Magenetic Resonance Imaging of the Breast: Radiologic-Pathologic Correlation
J Obermeyer, N Wadhwani, D Bova, S Sarker, K Rychlik, A Salhadar, C Ersahin, PB Rajan. Loyola University Chicago Medical Center, Maywood, IL
Background: Magnetic Resonance Imaging (MRI) of the breast has been increasingly used in diagnosing occult cancers, for staging purposes and in assessing response to neoadjuvant chemo/hormonal therapy. MRI's high cost and low specificity restricted its use in routine breast cancer screening. This pilot study focuses on the role of MRI in (1) detecting multifocal/multicentric disease and (2) its utility in the management of patients with newly diganosed breast cancer.
Design: Pathology department database and electronic patients' medical record were searched to select patients who had undergone mastectomy and who had pre-operative breast MRI examination at Loyola University Chicago Medical Center during the period July 2007 through June 2008. We systematically reviewed the accuracy of MRI in detecting multifocal and / or multicentric cancers not identified on conventional imaging (mammography and ultrasound). We estimated positive predictive value (PPV) and sensitivity, and also the proportion of women whose treatment were altered due to MRI findings. Interclass Correlation Coefficient is used for statistical analysis.
Results: There were a total of 59 patients who underwent mastectomy as a definitive treatment and who had pre-operative MRI of the breast as part of the management of breat cancer. Seven patients were excluded due to pre-operative neoadjuvant therapy. In contrast to mammography and ultrasound imaging, MRI detected additional lesions in 16 patients (27 %) which affected the surgical management. Pathological lesion size ranged from 0.4 to 6.2 cm (median 1.5 cm).In this analysis, positive predictive value for MRI is calculated as 93% with a sensitivity of 91%. False positive rate is 6% and false negative rate is 8%. There is a statistically significant correlation between MRI findings and pathological findings (p<0.003).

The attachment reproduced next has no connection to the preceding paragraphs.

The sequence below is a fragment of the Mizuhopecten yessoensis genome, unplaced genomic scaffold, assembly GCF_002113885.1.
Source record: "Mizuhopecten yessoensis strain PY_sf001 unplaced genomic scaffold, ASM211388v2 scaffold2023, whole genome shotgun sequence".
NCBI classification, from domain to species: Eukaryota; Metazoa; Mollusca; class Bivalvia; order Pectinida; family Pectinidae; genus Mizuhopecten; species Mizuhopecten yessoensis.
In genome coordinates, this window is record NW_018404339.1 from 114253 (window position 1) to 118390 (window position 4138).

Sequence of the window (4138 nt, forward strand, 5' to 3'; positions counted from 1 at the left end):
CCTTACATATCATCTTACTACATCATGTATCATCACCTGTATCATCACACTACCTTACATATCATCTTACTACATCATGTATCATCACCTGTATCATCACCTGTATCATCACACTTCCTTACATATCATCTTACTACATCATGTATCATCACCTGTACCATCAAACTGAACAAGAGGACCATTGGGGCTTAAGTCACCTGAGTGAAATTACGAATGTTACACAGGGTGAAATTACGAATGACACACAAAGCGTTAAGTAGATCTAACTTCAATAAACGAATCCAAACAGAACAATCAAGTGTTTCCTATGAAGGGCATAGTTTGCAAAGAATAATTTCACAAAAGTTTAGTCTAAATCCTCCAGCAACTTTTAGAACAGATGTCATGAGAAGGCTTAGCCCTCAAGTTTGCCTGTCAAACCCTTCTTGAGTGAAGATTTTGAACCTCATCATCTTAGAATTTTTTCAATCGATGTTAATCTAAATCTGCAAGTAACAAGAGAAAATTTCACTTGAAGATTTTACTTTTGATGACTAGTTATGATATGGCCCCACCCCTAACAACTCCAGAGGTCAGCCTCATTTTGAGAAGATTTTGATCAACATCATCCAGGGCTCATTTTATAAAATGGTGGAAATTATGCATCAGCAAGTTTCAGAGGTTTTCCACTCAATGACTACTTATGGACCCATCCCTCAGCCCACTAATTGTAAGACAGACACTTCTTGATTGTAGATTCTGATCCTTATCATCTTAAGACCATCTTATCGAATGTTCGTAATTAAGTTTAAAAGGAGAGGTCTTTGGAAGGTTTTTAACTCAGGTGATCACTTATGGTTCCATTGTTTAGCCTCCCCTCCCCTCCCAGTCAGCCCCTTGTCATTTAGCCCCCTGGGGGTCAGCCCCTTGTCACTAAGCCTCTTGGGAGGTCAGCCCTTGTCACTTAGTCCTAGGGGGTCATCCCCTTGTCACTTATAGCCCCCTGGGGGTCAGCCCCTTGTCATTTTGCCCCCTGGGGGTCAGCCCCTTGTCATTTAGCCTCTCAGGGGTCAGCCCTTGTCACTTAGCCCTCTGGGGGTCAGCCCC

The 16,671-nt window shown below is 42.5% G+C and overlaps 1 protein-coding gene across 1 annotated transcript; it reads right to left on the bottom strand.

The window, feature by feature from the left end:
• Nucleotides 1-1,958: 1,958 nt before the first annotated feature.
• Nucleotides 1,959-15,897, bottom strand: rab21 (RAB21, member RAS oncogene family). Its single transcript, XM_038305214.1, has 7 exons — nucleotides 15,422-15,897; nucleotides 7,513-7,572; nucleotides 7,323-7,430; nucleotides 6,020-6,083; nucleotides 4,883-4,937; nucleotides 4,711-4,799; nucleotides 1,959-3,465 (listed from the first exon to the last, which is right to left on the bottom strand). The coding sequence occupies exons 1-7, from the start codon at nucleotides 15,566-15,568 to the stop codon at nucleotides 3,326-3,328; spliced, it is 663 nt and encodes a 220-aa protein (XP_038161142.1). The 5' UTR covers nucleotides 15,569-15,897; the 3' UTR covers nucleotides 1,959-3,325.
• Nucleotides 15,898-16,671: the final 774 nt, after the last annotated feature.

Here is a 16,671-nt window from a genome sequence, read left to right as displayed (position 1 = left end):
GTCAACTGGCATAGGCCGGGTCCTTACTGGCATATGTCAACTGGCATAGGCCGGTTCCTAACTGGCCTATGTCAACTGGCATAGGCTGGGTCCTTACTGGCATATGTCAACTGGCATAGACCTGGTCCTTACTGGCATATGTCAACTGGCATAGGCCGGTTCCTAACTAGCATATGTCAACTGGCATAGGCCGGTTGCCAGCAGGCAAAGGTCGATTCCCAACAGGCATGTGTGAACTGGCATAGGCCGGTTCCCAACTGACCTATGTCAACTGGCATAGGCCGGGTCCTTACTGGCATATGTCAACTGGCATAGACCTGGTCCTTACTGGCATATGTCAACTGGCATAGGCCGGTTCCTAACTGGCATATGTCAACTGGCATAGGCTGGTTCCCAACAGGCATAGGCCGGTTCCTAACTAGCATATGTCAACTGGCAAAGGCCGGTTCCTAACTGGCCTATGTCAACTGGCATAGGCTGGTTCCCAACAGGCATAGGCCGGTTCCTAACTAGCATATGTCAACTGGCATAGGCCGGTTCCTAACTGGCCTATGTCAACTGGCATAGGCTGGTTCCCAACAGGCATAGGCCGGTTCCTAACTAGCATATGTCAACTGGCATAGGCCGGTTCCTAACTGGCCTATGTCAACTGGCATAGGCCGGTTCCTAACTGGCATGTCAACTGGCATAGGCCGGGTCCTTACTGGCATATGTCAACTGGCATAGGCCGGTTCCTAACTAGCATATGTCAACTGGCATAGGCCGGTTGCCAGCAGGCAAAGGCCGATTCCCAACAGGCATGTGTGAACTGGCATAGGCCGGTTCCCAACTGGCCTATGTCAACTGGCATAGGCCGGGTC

Conclusions: MRI imaging results in mastectomy as a definitive treatment in 27% of women by identifying additional cancers. Breast MRI significantly increases rate of mastectomy and the use of systemic therapy because of its accuracy in evaluating the extent of the disease. MRI of the breast is especially useful in detecting unsuspected mammographically and ultrasonologically occult ductal carcinoma in situ. Randomized clinical trials are needed to determine the value of MRI in detecting additional tumors which changes surgical management in women with breast cancer.
Wednesday, March 11, 2009 1:00 PM
Poster Session VI # 29, Wednesday Afternoon